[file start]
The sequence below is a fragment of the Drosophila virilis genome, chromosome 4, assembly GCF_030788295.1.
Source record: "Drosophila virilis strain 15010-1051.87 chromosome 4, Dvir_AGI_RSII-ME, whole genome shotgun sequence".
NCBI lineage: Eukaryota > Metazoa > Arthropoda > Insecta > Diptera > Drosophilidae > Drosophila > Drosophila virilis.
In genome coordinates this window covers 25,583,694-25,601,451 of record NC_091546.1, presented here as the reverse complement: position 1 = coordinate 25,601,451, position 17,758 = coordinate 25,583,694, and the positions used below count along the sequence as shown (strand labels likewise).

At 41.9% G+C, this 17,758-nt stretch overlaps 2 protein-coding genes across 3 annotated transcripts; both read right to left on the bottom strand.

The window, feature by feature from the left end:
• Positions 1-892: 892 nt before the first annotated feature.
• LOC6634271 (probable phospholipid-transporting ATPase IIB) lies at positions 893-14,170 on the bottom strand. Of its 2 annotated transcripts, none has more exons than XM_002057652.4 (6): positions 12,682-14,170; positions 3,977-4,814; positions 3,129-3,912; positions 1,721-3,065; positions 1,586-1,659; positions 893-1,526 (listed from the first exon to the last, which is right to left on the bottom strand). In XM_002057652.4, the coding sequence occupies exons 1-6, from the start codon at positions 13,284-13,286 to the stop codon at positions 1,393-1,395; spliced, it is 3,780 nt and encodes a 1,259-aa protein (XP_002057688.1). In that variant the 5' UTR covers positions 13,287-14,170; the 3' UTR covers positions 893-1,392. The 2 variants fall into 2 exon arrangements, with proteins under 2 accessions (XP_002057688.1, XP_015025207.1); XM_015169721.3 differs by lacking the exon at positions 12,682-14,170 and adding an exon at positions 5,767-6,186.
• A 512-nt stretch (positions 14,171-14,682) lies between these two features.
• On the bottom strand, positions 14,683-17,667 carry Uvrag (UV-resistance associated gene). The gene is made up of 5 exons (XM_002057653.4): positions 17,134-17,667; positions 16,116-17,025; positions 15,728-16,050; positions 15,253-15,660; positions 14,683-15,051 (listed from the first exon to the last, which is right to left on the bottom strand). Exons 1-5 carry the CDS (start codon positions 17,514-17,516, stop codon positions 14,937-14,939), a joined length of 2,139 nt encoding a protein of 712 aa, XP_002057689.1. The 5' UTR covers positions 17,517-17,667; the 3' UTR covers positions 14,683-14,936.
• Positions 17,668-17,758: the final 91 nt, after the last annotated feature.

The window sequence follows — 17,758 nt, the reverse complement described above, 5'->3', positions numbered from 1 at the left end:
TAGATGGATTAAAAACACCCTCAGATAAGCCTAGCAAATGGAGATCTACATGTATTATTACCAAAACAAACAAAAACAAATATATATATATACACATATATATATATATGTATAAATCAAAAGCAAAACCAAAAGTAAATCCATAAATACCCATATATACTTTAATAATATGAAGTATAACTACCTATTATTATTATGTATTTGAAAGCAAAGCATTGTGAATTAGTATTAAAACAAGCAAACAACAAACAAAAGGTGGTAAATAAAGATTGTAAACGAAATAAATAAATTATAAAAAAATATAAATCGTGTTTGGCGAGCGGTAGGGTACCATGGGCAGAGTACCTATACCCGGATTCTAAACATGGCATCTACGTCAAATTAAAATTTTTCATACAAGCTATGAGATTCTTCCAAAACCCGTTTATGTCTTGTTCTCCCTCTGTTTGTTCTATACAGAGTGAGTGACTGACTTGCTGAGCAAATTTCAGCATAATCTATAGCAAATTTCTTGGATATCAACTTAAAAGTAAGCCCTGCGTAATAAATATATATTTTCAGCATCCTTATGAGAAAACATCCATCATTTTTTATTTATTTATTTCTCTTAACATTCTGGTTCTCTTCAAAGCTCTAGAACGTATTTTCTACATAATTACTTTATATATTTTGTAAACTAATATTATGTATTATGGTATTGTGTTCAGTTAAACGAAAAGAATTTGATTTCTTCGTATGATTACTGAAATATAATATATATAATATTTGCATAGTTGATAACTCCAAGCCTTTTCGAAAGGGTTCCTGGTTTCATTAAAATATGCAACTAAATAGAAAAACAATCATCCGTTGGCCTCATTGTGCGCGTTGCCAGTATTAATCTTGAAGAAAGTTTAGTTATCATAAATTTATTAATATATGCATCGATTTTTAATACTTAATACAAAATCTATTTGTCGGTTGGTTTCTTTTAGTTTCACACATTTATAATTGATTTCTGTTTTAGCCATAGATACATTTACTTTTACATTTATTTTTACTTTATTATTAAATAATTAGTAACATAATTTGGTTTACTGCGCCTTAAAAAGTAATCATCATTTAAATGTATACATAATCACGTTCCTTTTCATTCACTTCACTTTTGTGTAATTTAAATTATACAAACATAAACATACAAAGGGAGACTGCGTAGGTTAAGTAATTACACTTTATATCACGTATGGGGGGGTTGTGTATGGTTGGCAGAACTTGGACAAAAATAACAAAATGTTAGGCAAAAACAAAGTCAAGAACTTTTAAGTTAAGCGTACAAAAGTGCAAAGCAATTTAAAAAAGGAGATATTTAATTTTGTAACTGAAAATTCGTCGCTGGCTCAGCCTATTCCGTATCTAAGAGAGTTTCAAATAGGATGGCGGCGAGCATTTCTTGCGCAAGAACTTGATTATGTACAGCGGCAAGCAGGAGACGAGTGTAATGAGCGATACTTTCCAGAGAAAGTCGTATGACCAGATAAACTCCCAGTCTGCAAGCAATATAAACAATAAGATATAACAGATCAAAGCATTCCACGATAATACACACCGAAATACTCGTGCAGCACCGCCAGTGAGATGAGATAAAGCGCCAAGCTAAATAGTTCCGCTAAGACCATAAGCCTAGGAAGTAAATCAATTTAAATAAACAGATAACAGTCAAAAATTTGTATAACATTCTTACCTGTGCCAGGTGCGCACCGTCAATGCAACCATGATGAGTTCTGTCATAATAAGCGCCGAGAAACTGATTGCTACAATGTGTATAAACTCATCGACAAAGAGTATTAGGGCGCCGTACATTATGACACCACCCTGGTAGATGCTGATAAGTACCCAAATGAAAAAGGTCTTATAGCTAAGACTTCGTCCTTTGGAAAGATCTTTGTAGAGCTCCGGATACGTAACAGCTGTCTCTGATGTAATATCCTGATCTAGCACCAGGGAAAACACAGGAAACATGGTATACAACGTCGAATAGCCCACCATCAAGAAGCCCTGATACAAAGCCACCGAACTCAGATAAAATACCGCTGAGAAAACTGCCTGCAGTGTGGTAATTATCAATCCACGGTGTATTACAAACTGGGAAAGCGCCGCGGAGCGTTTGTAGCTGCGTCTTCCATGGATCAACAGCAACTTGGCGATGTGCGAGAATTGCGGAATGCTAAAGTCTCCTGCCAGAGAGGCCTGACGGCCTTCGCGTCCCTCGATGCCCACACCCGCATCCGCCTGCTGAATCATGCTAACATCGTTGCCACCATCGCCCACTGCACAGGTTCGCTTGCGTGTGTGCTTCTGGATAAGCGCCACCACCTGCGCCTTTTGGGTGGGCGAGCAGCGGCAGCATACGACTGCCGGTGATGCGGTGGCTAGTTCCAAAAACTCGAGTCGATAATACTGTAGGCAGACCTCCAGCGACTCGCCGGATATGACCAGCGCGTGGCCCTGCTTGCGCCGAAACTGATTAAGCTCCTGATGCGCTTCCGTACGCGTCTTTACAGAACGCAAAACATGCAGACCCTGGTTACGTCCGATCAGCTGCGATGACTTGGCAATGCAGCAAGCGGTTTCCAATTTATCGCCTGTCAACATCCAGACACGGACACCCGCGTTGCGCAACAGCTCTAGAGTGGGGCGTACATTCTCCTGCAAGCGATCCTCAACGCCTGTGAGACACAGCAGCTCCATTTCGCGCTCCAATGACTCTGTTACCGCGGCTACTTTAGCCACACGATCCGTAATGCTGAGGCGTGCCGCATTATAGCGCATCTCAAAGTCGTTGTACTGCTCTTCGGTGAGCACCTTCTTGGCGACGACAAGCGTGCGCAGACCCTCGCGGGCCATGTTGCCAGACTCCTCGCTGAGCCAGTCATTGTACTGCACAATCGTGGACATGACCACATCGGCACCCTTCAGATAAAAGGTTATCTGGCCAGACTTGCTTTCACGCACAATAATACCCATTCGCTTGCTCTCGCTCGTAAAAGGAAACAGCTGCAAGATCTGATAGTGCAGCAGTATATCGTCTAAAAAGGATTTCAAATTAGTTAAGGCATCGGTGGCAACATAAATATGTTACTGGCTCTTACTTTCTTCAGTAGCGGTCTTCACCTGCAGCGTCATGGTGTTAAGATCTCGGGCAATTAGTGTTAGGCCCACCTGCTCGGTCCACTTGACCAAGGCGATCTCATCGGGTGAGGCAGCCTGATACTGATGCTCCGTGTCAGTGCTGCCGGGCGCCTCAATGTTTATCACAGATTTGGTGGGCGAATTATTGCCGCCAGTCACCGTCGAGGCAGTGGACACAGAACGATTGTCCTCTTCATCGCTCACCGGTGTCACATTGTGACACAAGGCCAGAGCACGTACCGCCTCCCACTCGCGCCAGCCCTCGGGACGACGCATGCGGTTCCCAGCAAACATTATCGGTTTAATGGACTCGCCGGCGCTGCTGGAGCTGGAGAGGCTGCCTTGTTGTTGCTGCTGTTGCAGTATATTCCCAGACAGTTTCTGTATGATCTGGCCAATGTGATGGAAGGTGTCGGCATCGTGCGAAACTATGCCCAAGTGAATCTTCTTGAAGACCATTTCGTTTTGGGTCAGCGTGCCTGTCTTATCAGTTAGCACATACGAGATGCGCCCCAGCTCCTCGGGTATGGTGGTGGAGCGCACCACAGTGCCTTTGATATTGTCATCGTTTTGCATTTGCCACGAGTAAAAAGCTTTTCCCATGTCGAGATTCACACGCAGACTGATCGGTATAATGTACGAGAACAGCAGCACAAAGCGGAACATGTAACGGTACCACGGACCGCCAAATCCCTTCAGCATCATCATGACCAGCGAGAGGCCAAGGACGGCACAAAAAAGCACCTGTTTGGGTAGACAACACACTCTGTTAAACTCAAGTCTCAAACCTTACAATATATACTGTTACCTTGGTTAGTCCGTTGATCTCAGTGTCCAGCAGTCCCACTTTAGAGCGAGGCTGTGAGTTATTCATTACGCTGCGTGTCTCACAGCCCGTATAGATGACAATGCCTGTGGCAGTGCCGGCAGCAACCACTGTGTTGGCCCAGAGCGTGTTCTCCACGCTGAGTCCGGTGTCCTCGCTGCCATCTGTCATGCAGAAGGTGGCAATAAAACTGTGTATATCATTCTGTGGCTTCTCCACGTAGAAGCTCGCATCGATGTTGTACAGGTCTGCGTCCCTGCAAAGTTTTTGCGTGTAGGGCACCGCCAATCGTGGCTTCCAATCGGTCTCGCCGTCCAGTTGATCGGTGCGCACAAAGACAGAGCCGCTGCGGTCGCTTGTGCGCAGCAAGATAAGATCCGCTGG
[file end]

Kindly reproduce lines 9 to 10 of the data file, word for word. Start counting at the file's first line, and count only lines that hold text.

• A 512-nt stretch (positions 14,171-14,682) lies between these two features.
• On the bottom strand, positions 14,683-17,667 carry Uvrag (UV-resistance associated gene). The gene is made up of 5 exons (XM_002057653.4): positions 17,134-17,667; positions 16,116-17,025; positions 15,728-16,050; positions 15,253-15,660; positions 14,683-15,051 (listed from the first exon to the last, which is right to left on the bottom strand). Exons 1-5 carry the CDS (start codon positions 17,514-17,516, stop codon positions 14,937-14,939), a joined length of 2,139 nt encoding a protein of 712 aa, XP_002057689.1. The 5' UTR covers positions 17,517-17,667; the 3' UTR covers positions 14,683-14,936.